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To be honest there are a couple of questions I'd like to ask, but will use only one question to do them.

By what I've seen static functions can be accessed externally without the needs of a class object to be created so I assume these functions are from a default copy created at the program initialization. When a class has private constructor for single usage usually and a known method GetInstance is used, the address of a static variable is returned which the pointer will point to. The thing is you can call GetInstance many times but the address where the pointer points is always the same, why this occurs and second, what is the difference about it and direct static functions? I know that on GetInstance I can access storage vector because a "COPY" of is created (refer to the question above) and the function StoreB has a this pointer which also led me to the question, why static functions don't have a this pointer, because no copy is created?

class store
{
private:
    store(){};
    ~store(){};

    std::vector<int>storage;
public:

    static void Store( int a );
    void StoreB( int a );

    static store* GetInstance()
    {
        static store obj;
        return& obj;
    }
};

void store::StoreB( int a )
{
    storage.push_back( a );
}

void store::Store( int a )
{
    //storage.push_back( a ); //can't

}

int _tmain(int argc, _TCHAR* argv[])
{
    store::Store( 2 );
    store::GetInstance()->Store( 3  );

    store *a = store::GetInstance();
    store *b = store::GetInstance(); 

    cout << a << endl //points to the same address
        << b << endl; //points to the same address


}
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The GetInstance is used to only have one object made. A class implementing that is typically a singleton. –  chris Sep 11 '12 at 21:08
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4 Answers

up vote 3 down vote accepted

Your assumption is flawed. Static functions don't use some private default copy created at program initialization. They simply use no copy whatsoever. A static function is effectively just a namespaced function that has access to the static members of the class, and any nested types. You are correct when you say there is no this pointer, because there is no instance of the class whatsoever.

In fact, you can implement your static method as a global function without any change in behavior. Just pull it out of the class, mark it as a friend to the class, and then qualify any accesses to static members/nested types by using the class namespace qualifier (e.g. store::).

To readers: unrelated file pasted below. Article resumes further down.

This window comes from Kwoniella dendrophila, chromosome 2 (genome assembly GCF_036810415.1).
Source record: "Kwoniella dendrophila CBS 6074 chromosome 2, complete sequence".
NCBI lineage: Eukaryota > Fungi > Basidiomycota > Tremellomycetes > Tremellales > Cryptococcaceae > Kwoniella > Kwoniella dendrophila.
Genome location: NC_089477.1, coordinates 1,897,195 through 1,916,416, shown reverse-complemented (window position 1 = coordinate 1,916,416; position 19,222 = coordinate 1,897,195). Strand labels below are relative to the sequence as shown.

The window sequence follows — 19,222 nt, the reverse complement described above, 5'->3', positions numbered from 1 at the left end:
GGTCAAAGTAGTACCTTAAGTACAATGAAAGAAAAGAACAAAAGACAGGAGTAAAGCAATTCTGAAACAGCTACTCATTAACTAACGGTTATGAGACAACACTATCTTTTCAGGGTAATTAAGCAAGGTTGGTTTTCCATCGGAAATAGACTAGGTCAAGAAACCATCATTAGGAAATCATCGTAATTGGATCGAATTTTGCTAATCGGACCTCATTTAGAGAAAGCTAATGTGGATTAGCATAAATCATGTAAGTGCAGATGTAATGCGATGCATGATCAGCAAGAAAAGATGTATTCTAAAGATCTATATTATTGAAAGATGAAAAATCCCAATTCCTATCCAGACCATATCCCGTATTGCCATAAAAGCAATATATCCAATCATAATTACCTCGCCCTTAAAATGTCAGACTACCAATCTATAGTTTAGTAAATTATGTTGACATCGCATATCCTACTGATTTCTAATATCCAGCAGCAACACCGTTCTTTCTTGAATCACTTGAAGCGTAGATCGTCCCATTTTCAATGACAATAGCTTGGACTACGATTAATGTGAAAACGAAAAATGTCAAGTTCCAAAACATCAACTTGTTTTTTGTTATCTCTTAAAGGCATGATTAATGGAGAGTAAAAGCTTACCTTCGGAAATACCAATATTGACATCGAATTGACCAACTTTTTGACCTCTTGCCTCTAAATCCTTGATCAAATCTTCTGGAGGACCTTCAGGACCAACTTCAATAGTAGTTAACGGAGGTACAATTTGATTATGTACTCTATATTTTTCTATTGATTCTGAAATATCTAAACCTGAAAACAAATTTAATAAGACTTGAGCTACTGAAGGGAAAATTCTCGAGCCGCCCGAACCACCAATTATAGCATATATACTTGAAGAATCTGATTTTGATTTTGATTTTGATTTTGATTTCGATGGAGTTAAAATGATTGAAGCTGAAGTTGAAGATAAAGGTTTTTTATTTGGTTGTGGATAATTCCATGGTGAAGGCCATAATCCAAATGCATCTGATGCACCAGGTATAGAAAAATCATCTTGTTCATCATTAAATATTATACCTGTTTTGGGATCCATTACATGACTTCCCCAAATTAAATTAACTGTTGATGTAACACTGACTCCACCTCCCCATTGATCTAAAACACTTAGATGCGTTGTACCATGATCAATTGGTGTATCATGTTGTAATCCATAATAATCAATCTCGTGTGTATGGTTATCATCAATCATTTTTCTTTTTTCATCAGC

As for the question about GetInstance(), that always returns the same pointer because it's using a static variable. Static variables are basically globals that are only visible within the local scope. So any access to that same static variable always has the same value.

This is called the singleton pattern.

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No function of any sort, static, member or free, is created. They all exist, as part of the program, at all times. They do not pop into existence with the creation of objects. That seems to be your biggest misunderstanding.

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You've stumbled across the singleton pattern. A single instance of the class store is allowed through the program, and it's accessible via the GetInstance() method. The object static store obj; is only initialized once and a pointer to it returned every time you call GetInstance().

why static functions don't have a this pointer, because no copy is created?

Because they're not associated with an instance of the class.

The thing is you can call GetInstance many times but the address where the pointer points is always the same, why this occurs?

Already explained, it's the same object.

and second, what is the difference about it and direct static functions?

There's no such thing as direct static function.

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Static functions have no this pointer because they do not have access to instance variables. That is the reason why you declared them static in the first place (in OO literature static functions of C++ are often referred to as class functions).

The reason the same pointer is returned from GetInstance is that the variable inside the method stores the pointer in the static storage,

static store obj;

meaning that all invocations of the method will get the same value.

You are also wrong about the copying happening when you call instance functions. The pointer this points to the object itself, so the changes that you make to storage are performed on the actual object.

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